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When most of us think of medical malpractice, we tend to think of an error that occurred on the operating table.
In fact, however, the most common settings for medical mistakes are not surgical wards. They are doctor’s offices and emergency departments, where doctors diagnose what’s wrong with you.
A recent article in the medical journal Diagnosis focused on the significance of diagnostic errors, pointing out that 34 percent of medical malpractice claims resulting from a patient’s death or serious disability were caused by inaccurate or delayed diagnoses. Twenty-eight percent of total payouts were attributable to diagnostic errors.
The study examined data covering a 10-year period from a database comprising 28.7% of all closed medical-malpractice claims in the U.S. Using that data, researchers identified 11,592 claims that alleged diagnostic errors, nearly three-quarters of them stemming from erroneous or missed diagnoses involving the “Big Three” diseases: cancer, infections, and vascular events such as strokes and heart attacks. Outpatient clinics were the primary location for missed cancer diagnoses, while emergency departments are where most vascular missed diagnoses occurred.
The article pointed out that the impact of missed diagnoses in the U.S. is largely unknown – estimates on the number of people who have been harmed by them range from 40,000 to 4 million. The authors characterized their study as “a first step toward a national epidemiological estimate of serious misdiagnosis-related harms.”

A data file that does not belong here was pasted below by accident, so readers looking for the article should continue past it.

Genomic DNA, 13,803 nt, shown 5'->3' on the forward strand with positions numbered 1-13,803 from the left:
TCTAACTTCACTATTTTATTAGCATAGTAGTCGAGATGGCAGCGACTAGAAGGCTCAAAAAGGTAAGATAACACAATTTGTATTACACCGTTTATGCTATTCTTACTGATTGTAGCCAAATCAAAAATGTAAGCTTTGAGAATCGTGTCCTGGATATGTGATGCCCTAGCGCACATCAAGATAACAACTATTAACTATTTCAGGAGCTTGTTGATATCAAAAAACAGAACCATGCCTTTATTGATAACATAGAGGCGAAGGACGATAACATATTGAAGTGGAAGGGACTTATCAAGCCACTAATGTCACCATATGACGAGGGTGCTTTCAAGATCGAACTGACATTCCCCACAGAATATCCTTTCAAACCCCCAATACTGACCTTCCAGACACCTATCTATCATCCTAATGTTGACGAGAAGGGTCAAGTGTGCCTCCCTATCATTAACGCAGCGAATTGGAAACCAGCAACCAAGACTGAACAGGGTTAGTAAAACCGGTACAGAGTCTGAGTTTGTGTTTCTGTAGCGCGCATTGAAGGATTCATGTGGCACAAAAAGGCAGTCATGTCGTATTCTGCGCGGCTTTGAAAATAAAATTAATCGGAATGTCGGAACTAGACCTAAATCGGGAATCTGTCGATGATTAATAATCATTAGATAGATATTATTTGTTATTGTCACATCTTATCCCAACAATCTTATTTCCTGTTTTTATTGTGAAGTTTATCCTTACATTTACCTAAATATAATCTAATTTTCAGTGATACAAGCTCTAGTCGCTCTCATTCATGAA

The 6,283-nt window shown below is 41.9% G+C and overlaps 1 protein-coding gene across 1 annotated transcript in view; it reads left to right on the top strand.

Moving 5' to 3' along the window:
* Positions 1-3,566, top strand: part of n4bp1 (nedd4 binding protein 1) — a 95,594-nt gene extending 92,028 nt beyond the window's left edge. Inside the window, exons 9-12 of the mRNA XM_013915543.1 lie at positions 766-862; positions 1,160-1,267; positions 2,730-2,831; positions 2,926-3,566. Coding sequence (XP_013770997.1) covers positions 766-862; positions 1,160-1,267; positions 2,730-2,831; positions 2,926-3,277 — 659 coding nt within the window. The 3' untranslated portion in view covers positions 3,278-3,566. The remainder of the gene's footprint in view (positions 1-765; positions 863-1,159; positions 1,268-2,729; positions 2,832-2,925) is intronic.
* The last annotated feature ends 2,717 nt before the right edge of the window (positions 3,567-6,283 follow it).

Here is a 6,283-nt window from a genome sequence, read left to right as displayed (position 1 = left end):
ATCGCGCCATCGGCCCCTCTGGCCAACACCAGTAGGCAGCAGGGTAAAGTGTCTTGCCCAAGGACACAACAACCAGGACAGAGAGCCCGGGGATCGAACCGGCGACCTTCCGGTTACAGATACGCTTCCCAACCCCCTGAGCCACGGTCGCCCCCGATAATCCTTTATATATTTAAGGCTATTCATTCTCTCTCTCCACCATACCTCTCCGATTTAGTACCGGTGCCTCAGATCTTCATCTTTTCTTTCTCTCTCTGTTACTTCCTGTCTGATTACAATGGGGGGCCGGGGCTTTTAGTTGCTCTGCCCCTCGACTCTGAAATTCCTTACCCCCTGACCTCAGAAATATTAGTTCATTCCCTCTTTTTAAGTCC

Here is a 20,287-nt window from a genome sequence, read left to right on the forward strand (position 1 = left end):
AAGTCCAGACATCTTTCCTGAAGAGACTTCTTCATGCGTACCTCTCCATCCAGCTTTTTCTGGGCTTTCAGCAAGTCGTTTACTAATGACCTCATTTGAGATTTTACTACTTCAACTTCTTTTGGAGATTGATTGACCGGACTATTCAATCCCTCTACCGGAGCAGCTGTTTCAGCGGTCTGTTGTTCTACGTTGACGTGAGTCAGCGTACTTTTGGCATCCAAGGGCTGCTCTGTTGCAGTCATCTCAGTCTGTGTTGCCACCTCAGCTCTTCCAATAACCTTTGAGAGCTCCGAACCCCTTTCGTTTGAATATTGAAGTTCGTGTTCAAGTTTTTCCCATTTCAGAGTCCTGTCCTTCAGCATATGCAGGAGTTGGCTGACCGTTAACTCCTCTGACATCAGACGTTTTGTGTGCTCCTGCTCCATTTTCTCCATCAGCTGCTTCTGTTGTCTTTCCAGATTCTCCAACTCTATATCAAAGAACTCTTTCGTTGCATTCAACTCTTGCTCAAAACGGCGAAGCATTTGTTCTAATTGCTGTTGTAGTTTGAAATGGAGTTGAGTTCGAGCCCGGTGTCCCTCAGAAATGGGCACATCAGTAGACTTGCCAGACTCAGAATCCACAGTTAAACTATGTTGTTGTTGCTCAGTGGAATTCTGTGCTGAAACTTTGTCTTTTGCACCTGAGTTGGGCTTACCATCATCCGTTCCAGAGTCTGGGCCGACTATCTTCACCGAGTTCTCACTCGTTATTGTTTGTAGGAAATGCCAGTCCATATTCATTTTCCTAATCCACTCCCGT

“Serious harms are disproportionately due to failures in clinical judgment,” the authors concluded. “Research and quality improvement initiatives should target interventions that improve clinical diagnosis for high-harm diseases in specific practice settings such as stroke in the ED, sepsis in the hospital, and lung cancer in primary care.”
So, if you find yourself in one of those settings – or any medical venue, for that matter – what might you do to reduce the likelihood of a misdiagnosis?
The best way is to become an active member of your health-care team. Tell your doctors about every aspect of your medical history, your medications, your allergies. Do your own research and gather as much information as you can from the doctor. Be assertive and speak up if you have questions.
So, if you find yourself in one of those settings — or any medical venue, for that matter — what might you do to reduce the likelihood of a misdiagnosis?
And if you believe you may have been the victim of malpractice, you’ll want to consult with a skilled attorneyskilled attorney who focuses their work in that complex area of law.